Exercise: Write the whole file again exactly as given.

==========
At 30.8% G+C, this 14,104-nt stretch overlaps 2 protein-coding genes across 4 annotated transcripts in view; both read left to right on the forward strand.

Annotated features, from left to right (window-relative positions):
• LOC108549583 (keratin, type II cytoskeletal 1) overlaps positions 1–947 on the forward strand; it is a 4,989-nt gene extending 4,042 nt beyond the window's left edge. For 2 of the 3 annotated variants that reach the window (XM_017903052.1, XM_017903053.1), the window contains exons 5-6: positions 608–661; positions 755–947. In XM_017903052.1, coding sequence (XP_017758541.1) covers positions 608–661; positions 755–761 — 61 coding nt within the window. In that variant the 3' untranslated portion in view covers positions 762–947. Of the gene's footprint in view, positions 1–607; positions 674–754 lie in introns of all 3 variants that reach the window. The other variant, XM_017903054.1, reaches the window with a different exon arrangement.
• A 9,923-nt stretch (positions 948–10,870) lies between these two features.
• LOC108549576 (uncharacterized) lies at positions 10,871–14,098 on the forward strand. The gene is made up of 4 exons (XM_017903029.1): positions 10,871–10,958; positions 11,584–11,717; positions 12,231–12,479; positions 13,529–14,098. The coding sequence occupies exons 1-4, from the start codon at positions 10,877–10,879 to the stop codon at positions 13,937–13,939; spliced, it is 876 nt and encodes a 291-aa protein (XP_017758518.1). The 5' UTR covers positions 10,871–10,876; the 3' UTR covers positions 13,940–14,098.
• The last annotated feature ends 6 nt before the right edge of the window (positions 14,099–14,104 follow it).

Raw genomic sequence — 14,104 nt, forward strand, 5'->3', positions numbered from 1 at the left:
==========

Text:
At 30.8% G+C, this 14,104-nt stretch overlaps 2 protein-coding genes across 4 annotated transcripts in view; both read left to right on the forward strand.

Annotated features, from left to right (window-relative positions):
• LOC108549583 (keratin, type II cytoskeletal 1) overlaps positions 1–947 on the forward strand; it is a 4,989-nt gene extending 4,042 nt beyond the window's left edge. For 2 of the 3 annotated variants that reach the window (XM_017903052.1, XM_017903053.1), the window contains exons 5-6: positions 608–661; positions 755–947. In XM_017903052.1, coding sequence (XP_017758541.1) covers positions 608–661; positions 755–761 — 61 coding nt within the window. In that variant the 3' untranslated portion in view covers positions 762–947. Of the gene's footprint in view, positions 1–607; positions 674–754 lie in introns of all 3 variants that reach the window. The other variant, XM_017903054.1, reaches the window with a different exon arrangement.
• A 9,923-nt stretch (positions 948–10,870) lies between these two features.
• LOC108549576 (uncharacterized) lies at positions 10,871–14,098 on the forward strand. The gene is made up of 4 exons (XM_017903029.1): positions 10,871–10,958; positions 11,584–11,717; positions 12,231–12,479; positions 13,529–14,098. The coding sequence occupies exons 1-4, from the start codon at positions 10,877–10,879 to the stop codon at positions 13,937–13,939; spliced, it is 876 nt and encodes a 291-aa protein (XP_017758518.1). The 5' UTR covers positions 10,871–10,876; the 3' UTR covers positions 13,940–14,098.
• The last annotated feature ends 6 nt before the right edge of the window (positions 14,099–14,104 follow it).

Raw genomic sequence — 14,104 nt, forward strand, 5'->3', positions numbered from 1 at the left: